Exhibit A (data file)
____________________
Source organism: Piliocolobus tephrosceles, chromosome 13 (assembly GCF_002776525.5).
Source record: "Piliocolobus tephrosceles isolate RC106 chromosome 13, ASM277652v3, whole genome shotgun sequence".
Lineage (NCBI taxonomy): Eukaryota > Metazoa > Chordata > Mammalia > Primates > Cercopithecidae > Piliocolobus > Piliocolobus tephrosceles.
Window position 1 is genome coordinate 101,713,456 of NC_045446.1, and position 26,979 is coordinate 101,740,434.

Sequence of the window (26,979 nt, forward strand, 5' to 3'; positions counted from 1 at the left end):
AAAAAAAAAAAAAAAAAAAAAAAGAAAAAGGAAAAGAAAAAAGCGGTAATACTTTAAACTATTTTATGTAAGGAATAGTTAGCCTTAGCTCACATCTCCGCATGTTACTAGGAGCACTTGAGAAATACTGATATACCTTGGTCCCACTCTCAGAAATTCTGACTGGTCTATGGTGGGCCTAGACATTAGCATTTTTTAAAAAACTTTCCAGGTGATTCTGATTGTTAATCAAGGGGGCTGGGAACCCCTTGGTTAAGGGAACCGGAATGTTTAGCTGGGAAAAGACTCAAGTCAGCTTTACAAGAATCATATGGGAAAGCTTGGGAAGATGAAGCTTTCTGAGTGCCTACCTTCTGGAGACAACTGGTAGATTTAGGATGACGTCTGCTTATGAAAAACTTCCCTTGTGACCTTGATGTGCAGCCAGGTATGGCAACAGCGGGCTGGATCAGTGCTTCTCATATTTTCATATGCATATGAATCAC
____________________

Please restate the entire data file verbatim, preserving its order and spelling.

Source organism: Piliocolobus tephrosceles, chromosome 13 (assembly GCF_002776525.5).
Source record: "Piliocolobus tephrosceles isolate RC106 chromosome 13, ASM277652v3, whole genome shotgun sequence".
Lineage (NCBI taxonomy): Eukaryota > Metazoa > Chordata > Mammalia > Primates > Cercopithecidae > Piliocolobus > Piliocolobus tephrosceles.
Window position 1 is genome coordinate 101,713,456 of NC_045446.1, and position 26,979 is coordinate 101,740,434.

Sequence of the window (26,979 nt, forward strand, 5' to 3'; positions counted from 1 at the left end):
AAAAAAAAAAAAAAAAAAAAAAAGAAAAAGGAAAAGAAAAAAGCGGTAATACTTTAAACTATTTTATGTAAGGAATAGTTAGCCTTAGCTCACATCTCCGCATGTTACTAGGAGCACTTGAGAAATACTGATATACCTTGGTCCCACTCTCAGAAATTCTGACTGGTCTATGGTGGGCCTAGACATTAGCATTTTTTAAAAAACTTTCCAGGTGATTCTGATTGTTAATCAAGGGGGCTGGGAACCCCTTGGTTAAGGGAACCGGAATGTTTAGCTGGGAAAAGACTCAAGTCAGCTTTACAAGAATCATATGGGAAAGCTTGGGAAGATGAAGCTTTCTGAGTGCCTACCTTCTGGAGACAACTGGTAGATTTAGGATGACGTCTGCTTATGAAAAACTTCCCTTGTGACCTTGATGTGCAGCCAGGTATGGCAACAGCGGGCTGGATCAGTGCTTCTCATATTTTCATATGCATATGAATCAC